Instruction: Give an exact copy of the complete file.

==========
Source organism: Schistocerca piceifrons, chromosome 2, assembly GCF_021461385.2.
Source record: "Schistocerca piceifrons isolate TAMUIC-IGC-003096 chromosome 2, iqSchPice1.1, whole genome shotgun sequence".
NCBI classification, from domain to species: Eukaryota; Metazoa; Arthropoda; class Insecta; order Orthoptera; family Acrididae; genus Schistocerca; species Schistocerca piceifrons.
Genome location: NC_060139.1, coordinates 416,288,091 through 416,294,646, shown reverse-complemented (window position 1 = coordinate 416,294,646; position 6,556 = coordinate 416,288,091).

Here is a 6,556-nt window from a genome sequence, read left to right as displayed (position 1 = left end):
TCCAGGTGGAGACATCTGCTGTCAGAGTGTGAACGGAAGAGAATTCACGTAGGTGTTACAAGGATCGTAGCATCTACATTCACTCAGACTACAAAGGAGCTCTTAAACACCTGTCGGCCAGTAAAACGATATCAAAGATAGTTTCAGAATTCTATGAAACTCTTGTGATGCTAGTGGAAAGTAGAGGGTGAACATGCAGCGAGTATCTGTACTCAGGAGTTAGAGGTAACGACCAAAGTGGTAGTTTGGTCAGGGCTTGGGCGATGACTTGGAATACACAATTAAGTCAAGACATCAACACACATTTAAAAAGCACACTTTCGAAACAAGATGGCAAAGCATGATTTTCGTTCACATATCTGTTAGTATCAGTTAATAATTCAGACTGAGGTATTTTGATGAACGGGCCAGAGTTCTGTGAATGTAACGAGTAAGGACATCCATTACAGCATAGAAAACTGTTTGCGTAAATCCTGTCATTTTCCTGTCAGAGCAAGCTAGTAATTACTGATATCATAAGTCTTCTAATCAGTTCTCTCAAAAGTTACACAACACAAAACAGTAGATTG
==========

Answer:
Source organism: Schistocerca piceifrons, chromosome 2, assembly GCF_021461385.2.
Source record: "Schistocerca piceifrons isolate TAMUIC-IGC-003096 chromosome 2, iqSchPice1.1, whole genome shotgun sequence".
NCBI classification, from domain to species: Eukaryota; Metazoa; Arthropoda; class Insecta; order Orthoptera; family Acrididae; genus Schistocerca; species Schistocerca piceifrons.
Genome location: NC_060139.1, coordinates 416,288,091 through 416,294,646, shown reverse-complemented (window position 1 = coordinate 416,294,646; position 6,556 = coordinate 416,288,091).

Here is a 6,556-nt window from a genome sequence, read left to right as displayed (position 1 = left end):
TCCAGGTGGAGACATCTGCTGTCAGAGTGTGAACGGAAGAGAATTCACGTAGGTGTTACAAGGATCGTAGCATCTACATTCACTCAGACTACAAAGGAGCTCTTAAACACCTGTCGGCCAGTAAAACGATATCAAAGATAGTTTCAGAATTCTATGAAACTCTTGTGATGCTAGTGGAAAGTAGAGGGTGAACATGCAGCGAGTATCTGTACTCAGGAGTTAGAGGTAACGACCAAAGTGGTAGTTTGGTCAGGGCTTGGGCGATGACTTGGAATACACAATTAAGTCAAGACATCAACACACATTTAAAAAGCACACTTTCGAAACAAGATGGCAAAGCATGATTTTCGTTCACATATCTGTTAGTATCAGTTAATAATTCAGACTGAGGTATTTTGATGAACGGGCCAGAGTTCTGTGAATGTAACGAGTAAGGACATCCATTACAGCATAGAAAACTGTTTGCGTAAATCCTGTCATTTTCCTGTCAGAGCAAGCTAGTAATTACTGATATCATAAGTCTTCTAATCAGTTCTCTCAAAAGTTACACAACACAAAACAGTAGATTG